it is not a question about law or legal process.
is incorrect as to the interpretation of the administrative regulations cited at the question itself
The constitutionality of an ambiguous statute or administrative regulation is a question of law.
which is supported by an abundance of case law, for example Chevron U.S.A., Inc. v. NRDC, 467 U.S. 837 (1984)
When a court reviews an agency's construction of the statute which it administers, it is confronted with two questions. First, always, is the question whether Congress has directly spoken to the precise question at issue. If the intent of Congress is clear, that is the end of the matter; for the court,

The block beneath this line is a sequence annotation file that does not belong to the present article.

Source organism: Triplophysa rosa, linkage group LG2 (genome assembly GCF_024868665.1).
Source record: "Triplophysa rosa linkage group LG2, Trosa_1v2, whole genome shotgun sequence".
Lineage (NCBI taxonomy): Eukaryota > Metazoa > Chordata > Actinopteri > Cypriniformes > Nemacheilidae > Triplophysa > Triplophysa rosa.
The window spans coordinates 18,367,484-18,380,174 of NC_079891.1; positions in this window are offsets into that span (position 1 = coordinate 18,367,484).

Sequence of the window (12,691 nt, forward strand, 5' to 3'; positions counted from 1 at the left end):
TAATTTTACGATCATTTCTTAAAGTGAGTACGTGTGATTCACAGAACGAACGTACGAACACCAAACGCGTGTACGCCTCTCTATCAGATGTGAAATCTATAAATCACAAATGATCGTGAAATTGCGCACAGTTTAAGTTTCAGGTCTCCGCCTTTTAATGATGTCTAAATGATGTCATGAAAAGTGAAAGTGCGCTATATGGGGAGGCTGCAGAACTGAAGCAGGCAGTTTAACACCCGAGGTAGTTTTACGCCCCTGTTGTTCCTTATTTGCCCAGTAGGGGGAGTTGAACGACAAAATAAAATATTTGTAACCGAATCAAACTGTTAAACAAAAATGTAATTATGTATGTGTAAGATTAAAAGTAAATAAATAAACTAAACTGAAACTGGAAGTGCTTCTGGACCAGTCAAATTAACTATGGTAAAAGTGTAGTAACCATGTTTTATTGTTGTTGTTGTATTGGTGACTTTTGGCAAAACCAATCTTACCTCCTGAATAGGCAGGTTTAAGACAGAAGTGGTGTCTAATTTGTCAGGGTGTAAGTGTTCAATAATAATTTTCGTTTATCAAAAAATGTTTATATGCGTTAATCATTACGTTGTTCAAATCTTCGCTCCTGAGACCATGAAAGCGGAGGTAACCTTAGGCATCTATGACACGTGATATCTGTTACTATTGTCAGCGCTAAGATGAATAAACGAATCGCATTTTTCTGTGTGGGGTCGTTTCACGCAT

Page 467 U. S. 843
as well as the agency, must give effect to the unambiguously expressed intent of Congress. [Footnote 9] If, however, the court determines Congress has not directly addressed the precise question at issue, the court does not simply impose its own construction on the statute, [Footnote 10] as would be necessary in the absence of an administrative interpretation. Rather, if the statute is silent or ambiguous with respect to the specific issue, the question for the court is whether the agency's answer is based on a permissible construction of the statute. [Footnote 11]
Can those users whom voted to close the question as "off-topic" kindly explain their reasoning as to exactly how the question
does not appear to be about law
else, in the absence of a legal rationale for their vote, undo their vote to close the question.